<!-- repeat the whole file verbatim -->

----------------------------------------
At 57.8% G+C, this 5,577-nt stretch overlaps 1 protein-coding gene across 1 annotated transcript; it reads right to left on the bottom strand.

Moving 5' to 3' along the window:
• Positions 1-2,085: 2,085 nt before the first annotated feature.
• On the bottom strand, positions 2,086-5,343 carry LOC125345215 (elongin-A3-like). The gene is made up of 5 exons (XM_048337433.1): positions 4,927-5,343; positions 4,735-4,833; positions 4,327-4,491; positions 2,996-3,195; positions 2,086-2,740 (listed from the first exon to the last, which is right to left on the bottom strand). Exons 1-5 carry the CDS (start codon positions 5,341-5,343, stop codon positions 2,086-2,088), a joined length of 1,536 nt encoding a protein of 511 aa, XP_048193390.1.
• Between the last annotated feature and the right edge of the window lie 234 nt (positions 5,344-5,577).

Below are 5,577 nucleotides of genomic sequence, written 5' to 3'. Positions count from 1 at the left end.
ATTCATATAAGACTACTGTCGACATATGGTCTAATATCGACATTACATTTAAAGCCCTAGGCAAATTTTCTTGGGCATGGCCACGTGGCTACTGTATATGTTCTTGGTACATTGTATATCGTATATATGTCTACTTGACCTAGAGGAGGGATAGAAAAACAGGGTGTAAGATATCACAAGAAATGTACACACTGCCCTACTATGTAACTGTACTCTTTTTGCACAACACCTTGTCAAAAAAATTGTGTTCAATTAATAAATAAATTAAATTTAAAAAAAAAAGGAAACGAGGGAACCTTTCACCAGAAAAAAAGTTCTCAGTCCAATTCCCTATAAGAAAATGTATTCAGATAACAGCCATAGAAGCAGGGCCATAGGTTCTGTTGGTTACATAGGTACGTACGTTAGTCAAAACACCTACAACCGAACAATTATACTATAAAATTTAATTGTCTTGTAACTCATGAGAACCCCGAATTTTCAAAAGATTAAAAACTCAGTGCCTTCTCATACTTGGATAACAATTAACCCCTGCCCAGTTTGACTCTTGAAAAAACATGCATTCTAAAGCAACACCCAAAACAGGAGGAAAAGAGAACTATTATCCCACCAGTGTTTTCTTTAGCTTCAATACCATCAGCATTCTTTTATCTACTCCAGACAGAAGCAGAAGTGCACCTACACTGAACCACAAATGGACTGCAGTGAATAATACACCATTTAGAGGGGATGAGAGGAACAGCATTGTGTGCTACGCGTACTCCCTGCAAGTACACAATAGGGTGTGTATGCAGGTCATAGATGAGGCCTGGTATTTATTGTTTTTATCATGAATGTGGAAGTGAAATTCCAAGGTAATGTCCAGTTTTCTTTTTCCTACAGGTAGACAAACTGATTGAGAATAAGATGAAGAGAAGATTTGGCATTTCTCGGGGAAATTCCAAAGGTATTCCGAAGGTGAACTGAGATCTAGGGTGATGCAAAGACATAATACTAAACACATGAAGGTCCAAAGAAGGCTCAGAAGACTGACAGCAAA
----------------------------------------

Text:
At 57.8% G+C, this 5,577-nt stretch overlaps 1 protein-coding gene across 1 annotated transcript; it reads right to left on the bottom strand.

Moving 5' to 3' along the window:
• Positions 1-2,085: 2,085 nt before the first annotated feature.
• On the bottom strand, positions 2,086-5,343 carry LOC125345215 (elongin-A3-like). The gene is made up of 5 exons (XM_048337433.1): positions 4,927-5,343; positions 4,735-4,833; positions 4,327-4,491; positions 2,996-3,195; positions 2,086-2,740 (listed from the first exon to the last, which is right to left on the bottom strand). Exons 1-5 carry the CDS (start codon positions 5,341-5,343, stop codon positions 2,086-2,088), a joined length of 1,536 nt encoding a protein of 511 aa, XP_048193390.1.
• Between the last annotated feature and the right edge of the window lie 234 nt (positions 5,344-5,577).

Below are 5,577 nucleotides of genomic sequence, written 5' to 3'. Positions count from 1 at the left end.
ATTCATATAAGACTACTGTCGACATATGGTCTAATATCGACATTACATTTAAAGCCCTAGGCAAATTTTCTTGGGCATGGCCACGTGGCTACTGTATATGTTCTTGGTACATTGTATATCGTATATATGTCTACTTGACCTAGAGGAGGGATAGAAAAACAGGGTGTAAGATATCACAAGAAATGTACACACTGCCCTACTATGTAACTGTACTCTTTTTGCACAACACCTTGTCAAAAAAATTGTGTTCAATTAATAAATAAATTAAATTTAAAAAAAAAAGGAAACGAGGGAACCTTTCACCAGAAAAAAAGTTCTCAGTCCAATTCCCTATAAGAAAATGTATTCAGATAACAGCCATAGAAGCAGGGCCATAGGTTCTGTTGGTTACATAGGTACGTACGTTAGTCAAAACACCTACAACCGAACAATTATACTATAAAATTTAATTGTCTTGTAACTCATGAGAACCCCGAATTTTCAAAAGATTAAAAACTCAGTGCCTTCTCATACTTGGATAACAATTAACCCCTGCCCAGTTTGACTCTTGAAAAAACATGCATTCTAAAGCAACACCCAAAACAGGAGGAAAAGAGAACTATTATCCCACCAGTGTTTTCTTTAGCTTCAATACCATCAGCATTCTTTTATCTACTCCAGACAGAAGCAGAAGTGCACCTACACTGAACCACAAATGGACTGCAGTGAATAATACACCATTTAGAGGGGATGAGAGGAACAGCATTGTGTGCTACGCGTACTCCCTGCAAGTACACAATAGGGTGTGTATGCAGGTCATAGATGAGGCCTGGTATTTATTGTTTTTATCATGAATGTGGAAGTGAAATTCCAAGGTAATGTCCAGTTTTCTTTTTCCTACAGGTAGACAAACTGATTGAGAATAAGATGAAGAGAAGATTTGGCATTTCTCGGGGAAATTCCAAAGGTATTCCGAAGGTGAACTGAGATCTAGGGTGATGCAAAGACATAATACTAAACACATGAAGGTCCAAAGAAGGCTCAGAAGACTGACAGCAAA